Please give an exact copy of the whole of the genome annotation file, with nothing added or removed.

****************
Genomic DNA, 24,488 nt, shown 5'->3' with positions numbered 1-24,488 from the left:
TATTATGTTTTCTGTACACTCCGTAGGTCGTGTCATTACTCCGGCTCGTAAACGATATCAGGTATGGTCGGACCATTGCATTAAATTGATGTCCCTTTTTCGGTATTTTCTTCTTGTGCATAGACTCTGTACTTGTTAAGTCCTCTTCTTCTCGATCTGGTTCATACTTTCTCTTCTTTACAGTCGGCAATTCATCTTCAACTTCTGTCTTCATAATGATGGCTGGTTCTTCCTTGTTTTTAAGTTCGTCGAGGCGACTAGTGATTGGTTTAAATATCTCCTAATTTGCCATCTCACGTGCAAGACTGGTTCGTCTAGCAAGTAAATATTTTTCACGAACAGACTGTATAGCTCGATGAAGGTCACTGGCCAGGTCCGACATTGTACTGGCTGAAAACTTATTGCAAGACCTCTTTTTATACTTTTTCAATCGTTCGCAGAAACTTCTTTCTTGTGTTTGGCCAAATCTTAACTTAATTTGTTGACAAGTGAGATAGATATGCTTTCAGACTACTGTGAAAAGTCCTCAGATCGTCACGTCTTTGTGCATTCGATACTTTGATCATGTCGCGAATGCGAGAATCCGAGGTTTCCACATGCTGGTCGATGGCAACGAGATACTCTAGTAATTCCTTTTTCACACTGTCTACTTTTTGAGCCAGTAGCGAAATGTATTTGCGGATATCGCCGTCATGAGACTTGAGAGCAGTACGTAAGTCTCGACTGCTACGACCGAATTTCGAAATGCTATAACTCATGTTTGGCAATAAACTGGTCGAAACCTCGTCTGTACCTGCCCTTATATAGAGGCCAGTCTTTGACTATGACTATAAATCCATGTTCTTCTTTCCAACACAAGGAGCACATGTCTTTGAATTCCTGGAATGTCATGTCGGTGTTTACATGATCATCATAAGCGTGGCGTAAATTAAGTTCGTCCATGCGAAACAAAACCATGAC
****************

Genomic DNA, 24,488 nt, shown 5'->3' with positions numbered 1-24,488 from the left:
TATTATGTTTTCTGTACACTCCGTAGGTCGTGTCATTACTCCGGCTCGTAAACGATATCAGGTATGGTCGGACCATTGCATTAAATTGATGTCCCTTTTTCGGTATTTTCTTCTTGTGCATAGACTCTGTACTTGTTAAGTCCTCTTCTTCTCGATCTGGTTCATACTTTCTCTTCTTTACAGTCGGCAATTCATCTTCAACTTCTGTCTTCATAATGATGGCTGGTTCTTCCTTGTTTTTAAGTTCGTCGAGGCGACTAGTGATTGGTTTAAATATCTCCTAATTTGCCATCTCACGTGCAAGACTGGTTCGTCTAGCAAGTAAATATTTTTCACGAACAGACTGTATAGCTCGATGAAGGTCACTGGCCAGGTCCGACATTGTACTGGCTGAAAACTTATTGCAAGACCTCTTTTTATACTTTTTCAATCGTTCGCAGAAACTTCTTTCTTGTGTTTGGCCAAATCTTAACTTAATTTGTTGACAAGTGAGATAGATATGCTTTCAGACTACTGTGAAAAGTCCTCAGATCGTCACGTCTTTGTGCATTCGATACTTTGATCATGTCGCGAATGCGAGAATCCGAGGTTTCCACATGCTGGTCGATGGCAACGAGATACTCTAGTAATTCCTTTTTCACACTGTCTACTTTTTGAGCCAGTAGCGAAATGTATTTGCGGATATCGCCGTCATGAGACTTGAGAGCAGTACGTAAGTCTCGACTGCTACGACCGAATTTCGAAATGCTATAACTCATGTTTGGCAATAAACTGGTCGAAACCTCGTCTGTACCTGCCCTTATATAGAGGCCAGTCTTTGACTATGACTATAAATCCATGTTCTTCTTTCCAACACAAGGAGCACATGTCTTTGAATTCCTGGAATGTCATGTCGGTGTTTACATGATCATCATAAGCGTGGCGTAAATTAAGTTCGTCCATGCGAAACAAAACCATGAC